Senator Mark Norris
9A Legislative Plaza,
Nashville, Tennessee 37243-0232
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©2017 Mark Norris
April 15, 2016
Legislature passes key bills as lawmakers look to close 2016 session next week
Budget calls for phase out of Hall Income Tax and increased property tax relief for 100 percent service-related disabled veterans and elderly disabled
The Tennessee Senate passed the state budget as the 2016 session of the Tennessee General Assembly draws to a close. The $34.9 billion debt-free budget proposes state government spending for the next fiscal year that begins July 1, 2016 and extends to June 30, 2017.
“Senate Bill 2653 is the Balanced Budget Act of 2016,” said Senate Majority Leader Mark Norris (R-Collierville), sponsor of the legislation. “It focuses on the ‘four Es’ of Tennessee – employment, education, economic opportunity and enforcement of the law. The balanced budget is ‘job one’ because it not only demonstrates our stewardship of the taxpayers’ property, but it reflects upon our ability to assure the best return on their investment of precious resources and undergirds our constitutional responsibility to provide for the peace, safety and happiness of the people of Tennessee.”
Among two key provisions in the budget is one which calls for the phase out of Tennessee’s Hall Income Tax on interest and dividend income from investments. Since enactment of the Hall tax in 1929, the use of investment savings has grown as a primary source of retirement income. The current tax rate is six percent applied to all taxable interest and dividend income over $1250 per person and $2500 for married couples filing jointly. The legislation calls for cutting the tax by one percent this year, with the legislative intent to eliminate it by 2021.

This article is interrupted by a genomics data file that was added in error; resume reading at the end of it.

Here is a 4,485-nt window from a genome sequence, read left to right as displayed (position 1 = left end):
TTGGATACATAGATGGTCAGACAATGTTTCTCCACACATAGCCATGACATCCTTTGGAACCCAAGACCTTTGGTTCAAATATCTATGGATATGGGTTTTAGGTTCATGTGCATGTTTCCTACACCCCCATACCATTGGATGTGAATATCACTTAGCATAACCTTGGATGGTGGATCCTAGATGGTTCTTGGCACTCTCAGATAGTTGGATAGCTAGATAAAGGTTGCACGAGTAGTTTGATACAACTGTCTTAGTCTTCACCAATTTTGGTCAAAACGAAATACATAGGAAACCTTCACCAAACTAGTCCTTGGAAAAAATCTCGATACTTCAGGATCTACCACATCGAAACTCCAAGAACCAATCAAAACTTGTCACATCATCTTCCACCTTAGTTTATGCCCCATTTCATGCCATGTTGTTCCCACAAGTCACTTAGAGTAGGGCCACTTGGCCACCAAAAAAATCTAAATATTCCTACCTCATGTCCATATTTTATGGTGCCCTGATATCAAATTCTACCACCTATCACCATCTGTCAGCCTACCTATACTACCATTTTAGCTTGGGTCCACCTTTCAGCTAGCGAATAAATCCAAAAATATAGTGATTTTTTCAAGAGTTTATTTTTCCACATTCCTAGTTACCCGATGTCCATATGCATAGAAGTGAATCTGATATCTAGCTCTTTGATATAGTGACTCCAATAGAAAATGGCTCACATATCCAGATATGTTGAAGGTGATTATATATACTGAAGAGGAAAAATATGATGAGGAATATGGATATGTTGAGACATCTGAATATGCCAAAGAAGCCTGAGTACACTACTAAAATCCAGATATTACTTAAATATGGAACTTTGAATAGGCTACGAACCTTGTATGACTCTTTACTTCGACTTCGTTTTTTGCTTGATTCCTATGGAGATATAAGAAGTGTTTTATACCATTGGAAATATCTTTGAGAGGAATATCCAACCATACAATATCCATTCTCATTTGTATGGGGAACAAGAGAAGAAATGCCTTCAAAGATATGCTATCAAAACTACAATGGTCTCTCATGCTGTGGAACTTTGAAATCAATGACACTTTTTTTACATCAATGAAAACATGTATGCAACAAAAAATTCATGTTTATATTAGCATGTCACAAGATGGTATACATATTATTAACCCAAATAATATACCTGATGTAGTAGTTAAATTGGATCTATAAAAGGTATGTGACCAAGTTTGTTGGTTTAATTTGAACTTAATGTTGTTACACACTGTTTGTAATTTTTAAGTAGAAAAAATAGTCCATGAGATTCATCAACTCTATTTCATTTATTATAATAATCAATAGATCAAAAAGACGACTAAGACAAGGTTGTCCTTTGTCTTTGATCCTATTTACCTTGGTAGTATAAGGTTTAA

In addition, the budget provides for increased property tax relief for 100 percent service-related disabled veterans by repealing the income cap that was put in place last year and raises the property value limit for the elderly disabled. Norris said there are currently 21 counties which are making up any differentials that are helping to even the tax relief that can be given.
On K-12 education, the budget makes the largest investment without a tax increase in Tennessee’s history by providing an additional $261 million for Tennessee’s public schools. Significant K-12 increases include $104.6 million for teacher salaries, $29.5 million to fund 12 months (up from 11) of health insurance for teachers, $13.9 million for additional English Language Learning teachers (ELL) and translators, and $3.6 million for training teachers and principals.
In higher education, the budget totals $1.7 billion, including $50 million recurring for the outcomes formula productivity increases at the University of Tennessee (UT) and Tennessee Board of Regents (TBR) institutions. Similarly, it provides additional funds of almost $9.2 million for operating increases at UT and TBR non-formula institutions. In addition, the appropriations bill provides a one-time influx of $297.8 million for capital improvements and maintenance at the state’s higher education institutions.
The budget also provides $10 million in non-recurring funds for the Labor Education and Alignment Program (LEAP) program which was very successfully funded with an initial $10 million several years ago. The LEAP program, sponsored by Leader Norris, enables students in Tennessee Colleges of Applied Technology and community colleges to participate in technical training developed with input from area employers. The cooperative training counts as part of an approved curriculum toward a meaningful certificate or degree.
The Senate’s amendment to the budget bolsters job creation by adding $4.25 million to the governor’s proposed $20 million for the Drive to 55 capacity fund. The Drive to 55 initiative aims to get 55 percent of Tennesseans equipped with a college degree or certificate by the year 2025.
Other key budget improvements include:
“It matters who governs and it matters how we govern,” Leader Norris added. “I often say, ‘the best is yet to come so long as we make the best of what comes our way.’ I believe that working together for Tennessee we will.”